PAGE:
I draw the attention of the House to my entry in the Register of Members’ Financial Interests.
At long last, we find ourselves in the final stretch of the long war with covid-19. Thanks to the tireless efforts of NHS staff and volunteers, vaccination rates are soaring, and many of us are now eagerly looking forward to the gradual relaxation of lockdown measures and the reopening of shops, cafés, restaurants and pubs. However, for much of the hospitality industry, the next few months will be fraught with uncertainty and worry. Independent businesses up and down our high streets are in the midst of an intense cash crisis. Grants and loans have been exhausted; proprietors are being forced to defer bills and mortgage payments; over half of businesses in the accommodation and food services industry have just three months’ cash reserves; and many small businesses find themselves burdened with unmanageable levels of debt that could well sink our economic recovery. Once again, this Government are failing to do what is needed to protect the hospitality industry.
Time and again I have called in the House for a comprehensive package of support that gives owners and workers much needed security and peace of mind in the challenging months ahead. Instead, all this Government have delivered are piecemeal measures that have left much of the hospitality industry barely able to keep its head above water. Businesses today have access to lower levels of financial support than they did at the start of the pandemic, despite finding themselves in far more severe financial trouble. The Government were far too late in extending the furlough scheme and business rate relief—a delay that needlessly cost jobs. The March Budget contained no measures whatsoever to assist small businesses with much-needed debt restructuring.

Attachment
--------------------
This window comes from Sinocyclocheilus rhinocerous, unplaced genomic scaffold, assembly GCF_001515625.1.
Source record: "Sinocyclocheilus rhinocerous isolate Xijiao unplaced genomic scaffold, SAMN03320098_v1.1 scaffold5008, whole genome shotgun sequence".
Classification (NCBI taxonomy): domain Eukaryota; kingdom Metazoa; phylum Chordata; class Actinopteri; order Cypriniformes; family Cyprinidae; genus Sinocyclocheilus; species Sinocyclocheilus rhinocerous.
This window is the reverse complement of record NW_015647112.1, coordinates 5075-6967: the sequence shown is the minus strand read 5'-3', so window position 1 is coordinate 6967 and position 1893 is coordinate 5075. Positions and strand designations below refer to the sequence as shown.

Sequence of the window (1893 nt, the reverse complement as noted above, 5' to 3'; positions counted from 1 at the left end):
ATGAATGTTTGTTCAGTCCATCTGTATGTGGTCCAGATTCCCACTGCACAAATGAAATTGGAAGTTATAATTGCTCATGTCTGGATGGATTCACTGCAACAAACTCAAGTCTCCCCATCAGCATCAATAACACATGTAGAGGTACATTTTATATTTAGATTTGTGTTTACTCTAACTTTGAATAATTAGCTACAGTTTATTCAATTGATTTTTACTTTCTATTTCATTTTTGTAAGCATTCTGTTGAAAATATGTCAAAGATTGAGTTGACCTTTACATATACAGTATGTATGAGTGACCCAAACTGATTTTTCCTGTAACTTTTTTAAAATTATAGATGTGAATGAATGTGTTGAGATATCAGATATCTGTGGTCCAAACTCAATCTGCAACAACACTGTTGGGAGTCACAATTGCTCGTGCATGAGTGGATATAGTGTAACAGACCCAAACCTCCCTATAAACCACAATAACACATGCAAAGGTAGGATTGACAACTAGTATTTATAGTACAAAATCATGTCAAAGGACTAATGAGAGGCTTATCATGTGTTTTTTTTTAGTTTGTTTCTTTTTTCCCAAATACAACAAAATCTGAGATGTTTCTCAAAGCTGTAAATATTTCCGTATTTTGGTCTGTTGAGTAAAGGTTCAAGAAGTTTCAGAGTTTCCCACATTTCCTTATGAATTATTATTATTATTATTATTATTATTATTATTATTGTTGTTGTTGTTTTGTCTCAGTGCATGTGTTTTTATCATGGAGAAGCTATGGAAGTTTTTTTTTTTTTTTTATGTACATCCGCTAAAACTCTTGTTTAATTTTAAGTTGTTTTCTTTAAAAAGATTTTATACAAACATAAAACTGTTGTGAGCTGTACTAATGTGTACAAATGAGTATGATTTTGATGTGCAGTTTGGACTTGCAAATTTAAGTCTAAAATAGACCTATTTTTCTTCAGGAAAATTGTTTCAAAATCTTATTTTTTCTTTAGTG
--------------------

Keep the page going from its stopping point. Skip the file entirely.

The impact on workers has been devastating. Prior to the pandemic, more than 3 million people—8% of the entire UK workforce—worked in hospitality. Over the last year, a wave of redundancies has swept the sector, with the youngest and lowest-paid workers bearing the brunt. Our economic recovery will be built on the backs of small businesses and our local high streets. We now need decisive action that gives independent businesses confidence in the future, and safeguards people’s livelihoods.
That is why Labour is calling for an ambitious high streets fightback fund that will give much-needed assistance to those businesses that have been most devastated by the pandemic. Labour’s plans will stop small to medium-sized enterprises being swallowed by a black hole of debt, by allowing businesses to start repaying Government loans only when they begin to grow again. Businesses must also be allowed to convert debts into employee ownership trusts, giving workers a real stake in the future of their workplaces. We must also create the conditions that allow local shops to compete with online retailers on a more equal footing, and give local authorities the powers they need to fill empty units as a means of revitalising our neglected high streets. Finally, we need action to tackle the scourge of low pay and insecure work that has plagued the hospitality industry for far too long. That means ensuring that every employee is paid at least the minimum wage and has a guaranteed number of hours each week.